Unfortunately, this results in a situation wherein parents are perfectly willing to cheer for the achievements of India’s athletes, musicians, and artists, even though their enthusiasm doesn’t extend to supporting their own children’s pursuits in these fields. It is therefore imperative that an accurate understanding of the concept be imparted to the general public. With the help of nationwide workshops, seminars, and symposiums specifically designed to answer the questions posed by parents and educators, a clearer understanding of the benefits of this school of thought should gradually emerge.

Unstructured Market

The introduction of any new concept to a market inevitably leads to a flurry of imitators seeking to take advantage of it. And at present, this is a sad reality of the co-curricular education market in India. As the general public grow increasingly wary of an educational system that prioritises scores above all else, the interest in alternative methods of education rises. It is in this void that a plethora of self-styled ‘coaches’ and ‘experts’ have sprung up, each peddling their own brand of self-devised education models. This in turns gives legitimate, globally-recognised schools of thought a bad name, causing people to look upon them with suspicion. In order to curb this dangerous trend it is imperative that the government take steps to structure and organise the ecosystem, culling those out to make a quick buck while preserving the reputation of genuine educational organisations.

The E-learning Bias

Even though great strides have been made in the field of Indian education over the last decade, there’s still plenty of work to be done. Perhaps the area in need of the greatest improvement is the public’s bias towards e-learning. When questioned, the vast majority of parents won’t hesitate to criticise the concept. While they may cite a range of objections – from its reliance on electronic devices to the lack of a physical presence overseeing the programme – their objection ultimately boils down to one thing: that’s not how I did it.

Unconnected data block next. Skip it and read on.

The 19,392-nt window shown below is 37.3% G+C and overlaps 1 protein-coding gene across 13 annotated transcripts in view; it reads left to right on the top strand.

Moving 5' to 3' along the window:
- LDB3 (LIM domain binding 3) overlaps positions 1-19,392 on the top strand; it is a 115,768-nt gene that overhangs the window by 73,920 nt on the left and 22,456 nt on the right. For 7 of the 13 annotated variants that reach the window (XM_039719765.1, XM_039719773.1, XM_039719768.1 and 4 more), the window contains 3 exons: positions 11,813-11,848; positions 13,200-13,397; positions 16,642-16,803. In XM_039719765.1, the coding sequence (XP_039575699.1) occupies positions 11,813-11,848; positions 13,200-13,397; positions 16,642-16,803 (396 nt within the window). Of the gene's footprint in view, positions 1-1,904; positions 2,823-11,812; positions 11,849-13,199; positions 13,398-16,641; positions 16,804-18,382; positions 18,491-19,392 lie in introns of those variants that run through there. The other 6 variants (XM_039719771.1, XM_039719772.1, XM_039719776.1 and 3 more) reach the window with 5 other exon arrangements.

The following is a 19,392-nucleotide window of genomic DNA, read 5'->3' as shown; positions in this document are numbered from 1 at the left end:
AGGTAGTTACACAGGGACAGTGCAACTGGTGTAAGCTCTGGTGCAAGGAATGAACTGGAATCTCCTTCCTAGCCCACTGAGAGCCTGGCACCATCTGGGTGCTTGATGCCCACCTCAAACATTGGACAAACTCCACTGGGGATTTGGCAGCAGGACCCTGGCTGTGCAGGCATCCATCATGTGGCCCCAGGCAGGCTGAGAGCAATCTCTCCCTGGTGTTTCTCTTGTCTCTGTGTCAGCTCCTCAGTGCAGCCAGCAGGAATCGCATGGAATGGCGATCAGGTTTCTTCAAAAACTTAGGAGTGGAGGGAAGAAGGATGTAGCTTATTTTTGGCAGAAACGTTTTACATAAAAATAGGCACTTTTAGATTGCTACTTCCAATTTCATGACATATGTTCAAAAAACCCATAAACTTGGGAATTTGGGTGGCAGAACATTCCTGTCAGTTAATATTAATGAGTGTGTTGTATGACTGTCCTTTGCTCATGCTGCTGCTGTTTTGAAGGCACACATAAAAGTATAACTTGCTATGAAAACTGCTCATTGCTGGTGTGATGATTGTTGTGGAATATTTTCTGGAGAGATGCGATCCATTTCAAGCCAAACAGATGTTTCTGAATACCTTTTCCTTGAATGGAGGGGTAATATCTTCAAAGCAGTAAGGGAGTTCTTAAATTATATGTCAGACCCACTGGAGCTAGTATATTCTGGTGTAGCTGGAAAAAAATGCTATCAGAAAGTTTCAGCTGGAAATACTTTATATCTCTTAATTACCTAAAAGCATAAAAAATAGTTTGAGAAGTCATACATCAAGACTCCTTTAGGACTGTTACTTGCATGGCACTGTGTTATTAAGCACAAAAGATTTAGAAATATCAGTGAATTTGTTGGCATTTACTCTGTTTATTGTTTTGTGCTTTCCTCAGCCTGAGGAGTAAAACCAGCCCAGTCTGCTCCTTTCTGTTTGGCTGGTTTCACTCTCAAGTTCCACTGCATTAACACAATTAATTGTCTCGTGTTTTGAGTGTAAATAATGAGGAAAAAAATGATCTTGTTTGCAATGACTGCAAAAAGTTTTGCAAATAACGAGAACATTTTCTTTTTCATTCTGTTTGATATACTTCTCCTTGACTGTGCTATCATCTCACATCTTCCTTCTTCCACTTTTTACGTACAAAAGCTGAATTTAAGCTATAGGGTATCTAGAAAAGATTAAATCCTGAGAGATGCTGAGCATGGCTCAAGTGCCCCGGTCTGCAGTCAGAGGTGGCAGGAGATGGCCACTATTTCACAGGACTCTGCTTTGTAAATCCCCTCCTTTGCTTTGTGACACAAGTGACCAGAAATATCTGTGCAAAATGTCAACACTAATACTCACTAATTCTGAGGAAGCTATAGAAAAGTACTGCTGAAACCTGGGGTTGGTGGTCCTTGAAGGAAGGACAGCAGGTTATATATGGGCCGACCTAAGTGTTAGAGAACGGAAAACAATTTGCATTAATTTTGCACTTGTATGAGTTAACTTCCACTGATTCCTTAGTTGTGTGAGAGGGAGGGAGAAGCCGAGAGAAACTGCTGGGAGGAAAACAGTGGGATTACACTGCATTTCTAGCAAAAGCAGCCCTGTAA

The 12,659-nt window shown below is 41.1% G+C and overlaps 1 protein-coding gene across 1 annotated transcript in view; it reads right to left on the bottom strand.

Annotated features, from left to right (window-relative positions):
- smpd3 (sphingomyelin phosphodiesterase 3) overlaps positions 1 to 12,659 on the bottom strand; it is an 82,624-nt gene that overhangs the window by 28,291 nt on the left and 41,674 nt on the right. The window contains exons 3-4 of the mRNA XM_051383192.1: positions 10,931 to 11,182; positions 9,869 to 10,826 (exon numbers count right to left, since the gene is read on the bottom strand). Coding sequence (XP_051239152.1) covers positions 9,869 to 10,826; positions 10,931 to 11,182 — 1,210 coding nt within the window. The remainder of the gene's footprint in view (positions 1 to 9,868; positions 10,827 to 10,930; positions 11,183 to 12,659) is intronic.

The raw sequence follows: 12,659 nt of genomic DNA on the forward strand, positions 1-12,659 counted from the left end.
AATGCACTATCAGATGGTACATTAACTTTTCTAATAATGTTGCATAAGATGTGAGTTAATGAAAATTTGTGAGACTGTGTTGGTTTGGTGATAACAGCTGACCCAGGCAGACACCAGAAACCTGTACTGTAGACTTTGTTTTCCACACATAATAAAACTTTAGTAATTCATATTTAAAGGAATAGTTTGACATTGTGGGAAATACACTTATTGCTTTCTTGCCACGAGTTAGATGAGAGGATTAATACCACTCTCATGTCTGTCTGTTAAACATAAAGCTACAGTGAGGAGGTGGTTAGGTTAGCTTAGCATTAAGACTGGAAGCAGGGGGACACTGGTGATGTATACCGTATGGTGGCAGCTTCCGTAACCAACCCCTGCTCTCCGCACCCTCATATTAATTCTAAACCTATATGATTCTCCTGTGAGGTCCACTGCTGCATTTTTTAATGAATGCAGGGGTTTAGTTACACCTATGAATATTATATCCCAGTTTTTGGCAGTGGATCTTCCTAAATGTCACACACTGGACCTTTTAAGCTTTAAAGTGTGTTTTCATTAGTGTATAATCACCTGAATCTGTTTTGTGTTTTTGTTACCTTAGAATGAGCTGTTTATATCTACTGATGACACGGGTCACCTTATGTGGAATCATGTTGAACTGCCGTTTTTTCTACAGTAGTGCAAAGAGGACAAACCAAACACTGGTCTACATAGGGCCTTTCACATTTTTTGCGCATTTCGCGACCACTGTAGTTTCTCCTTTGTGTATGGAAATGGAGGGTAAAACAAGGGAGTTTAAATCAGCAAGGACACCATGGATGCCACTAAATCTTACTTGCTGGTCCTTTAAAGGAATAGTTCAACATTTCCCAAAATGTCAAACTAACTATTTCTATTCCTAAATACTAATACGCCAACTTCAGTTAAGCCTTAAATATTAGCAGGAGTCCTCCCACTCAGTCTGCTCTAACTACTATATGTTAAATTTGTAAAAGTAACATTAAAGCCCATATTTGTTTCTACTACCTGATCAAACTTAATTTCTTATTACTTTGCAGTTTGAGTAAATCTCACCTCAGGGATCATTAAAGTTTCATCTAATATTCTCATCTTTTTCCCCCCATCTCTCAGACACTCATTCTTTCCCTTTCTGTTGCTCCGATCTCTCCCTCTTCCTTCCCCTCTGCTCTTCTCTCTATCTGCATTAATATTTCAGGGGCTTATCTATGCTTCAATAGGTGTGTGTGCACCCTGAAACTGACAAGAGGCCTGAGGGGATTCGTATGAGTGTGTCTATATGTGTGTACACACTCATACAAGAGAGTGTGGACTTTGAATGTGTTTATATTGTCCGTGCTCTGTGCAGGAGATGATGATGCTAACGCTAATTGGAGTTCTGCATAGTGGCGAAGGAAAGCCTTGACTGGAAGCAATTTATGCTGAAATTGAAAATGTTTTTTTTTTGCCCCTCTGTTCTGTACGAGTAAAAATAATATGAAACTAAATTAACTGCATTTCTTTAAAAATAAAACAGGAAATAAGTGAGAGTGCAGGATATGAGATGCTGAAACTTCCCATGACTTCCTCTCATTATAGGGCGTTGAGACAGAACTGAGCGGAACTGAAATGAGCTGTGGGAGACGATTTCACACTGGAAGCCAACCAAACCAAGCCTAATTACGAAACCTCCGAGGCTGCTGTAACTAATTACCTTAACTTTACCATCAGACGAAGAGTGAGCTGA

If this bias is to be overcome, a comprehensive, step-by-step programme needs to be offered. This serves to calm any fears about the competency of the education, while also allowing the progress of students to be accurately charted and measured. When compounded with the digitisation of the expertise of experts in their respective fields, the accumulated knowledge of a small group of individuals suddenly becomes available to a tremendous audience.

Teaching Proper Technique

While a number of private and governmental organisations have sprung up to nurture the nation’s talent in various fields – from sports and music to the arts and dance – too often these institutes are underfunded and poorly run. In this environment, genuine talent is frequently overlooked. Moreover, the techniques and teaching methods used are routinely antiquated and poorly designed. When combined, these factors are more likely to irreparably damage the potential of students, rather than elevating them. In contrast, digitised co-curricular learning platforms are staffed by certified professionals and experts. With a reach in the tens of thousands, they have the ability to cultivate talent in the farthest corners of India, spotting that special something that separates the good from the great.